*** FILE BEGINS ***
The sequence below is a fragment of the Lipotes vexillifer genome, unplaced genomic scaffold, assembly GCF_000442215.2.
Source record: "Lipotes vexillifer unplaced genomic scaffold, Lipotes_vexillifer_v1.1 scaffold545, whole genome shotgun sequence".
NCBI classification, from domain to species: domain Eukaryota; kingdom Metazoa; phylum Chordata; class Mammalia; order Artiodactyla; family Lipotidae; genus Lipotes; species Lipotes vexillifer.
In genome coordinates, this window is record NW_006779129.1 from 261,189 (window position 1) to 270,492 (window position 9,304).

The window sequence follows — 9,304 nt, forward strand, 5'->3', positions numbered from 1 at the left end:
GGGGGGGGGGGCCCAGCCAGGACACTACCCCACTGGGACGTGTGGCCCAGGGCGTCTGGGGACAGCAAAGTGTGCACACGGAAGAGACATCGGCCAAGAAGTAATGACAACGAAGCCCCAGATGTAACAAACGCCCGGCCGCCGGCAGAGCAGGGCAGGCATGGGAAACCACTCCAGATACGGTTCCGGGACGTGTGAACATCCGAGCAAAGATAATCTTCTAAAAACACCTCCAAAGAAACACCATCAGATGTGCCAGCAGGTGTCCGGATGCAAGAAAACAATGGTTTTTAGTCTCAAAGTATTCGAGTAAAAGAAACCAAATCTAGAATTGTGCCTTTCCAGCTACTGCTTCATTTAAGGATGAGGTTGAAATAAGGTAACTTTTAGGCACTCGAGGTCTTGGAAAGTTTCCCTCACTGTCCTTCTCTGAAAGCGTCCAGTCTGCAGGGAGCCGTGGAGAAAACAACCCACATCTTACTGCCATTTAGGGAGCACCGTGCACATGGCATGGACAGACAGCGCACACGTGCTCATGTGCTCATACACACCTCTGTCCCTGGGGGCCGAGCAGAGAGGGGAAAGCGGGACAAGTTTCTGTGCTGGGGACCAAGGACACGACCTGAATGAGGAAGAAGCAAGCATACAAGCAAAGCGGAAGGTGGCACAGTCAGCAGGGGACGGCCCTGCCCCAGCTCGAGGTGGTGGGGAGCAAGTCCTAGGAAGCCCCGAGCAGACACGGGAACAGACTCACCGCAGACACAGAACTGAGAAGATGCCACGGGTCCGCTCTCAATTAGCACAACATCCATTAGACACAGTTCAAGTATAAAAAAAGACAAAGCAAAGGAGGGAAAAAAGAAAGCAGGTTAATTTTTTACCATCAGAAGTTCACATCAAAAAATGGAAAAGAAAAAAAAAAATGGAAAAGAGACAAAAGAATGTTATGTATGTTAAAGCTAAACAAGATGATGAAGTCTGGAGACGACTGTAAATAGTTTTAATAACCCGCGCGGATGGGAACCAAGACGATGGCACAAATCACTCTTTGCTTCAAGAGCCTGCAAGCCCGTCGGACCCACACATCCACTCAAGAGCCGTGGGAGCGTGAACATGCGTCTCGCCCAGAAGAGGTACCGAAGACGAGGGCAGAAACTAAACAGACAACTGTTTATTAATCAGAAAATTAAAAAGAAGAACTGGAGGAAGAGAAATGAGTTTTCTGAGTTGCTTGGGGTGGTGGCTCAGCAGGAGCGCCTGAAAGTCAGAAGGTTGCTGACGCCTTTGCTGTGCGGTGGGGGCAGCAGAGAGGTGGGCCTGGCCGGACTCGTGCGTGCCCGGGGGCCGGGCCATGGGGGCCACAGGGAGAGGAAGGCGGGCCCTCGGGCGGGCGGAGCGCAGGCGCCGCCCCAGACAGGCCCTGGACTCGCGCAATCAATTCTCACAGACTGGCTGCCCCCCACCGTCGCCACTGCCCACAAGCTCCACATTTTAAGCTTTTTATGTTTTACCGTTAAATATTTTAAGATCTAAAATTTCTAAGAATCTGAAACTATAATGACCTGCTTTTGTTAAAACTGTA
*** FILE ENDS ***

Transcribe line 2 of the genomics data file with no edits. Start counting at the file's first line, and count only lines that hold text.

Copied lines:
Source record: "Lipotes vexillifer unplaced genomic scaffold, Lipotes_vexillifer_v1.1 scaffold545, whole genome shotgun sequence".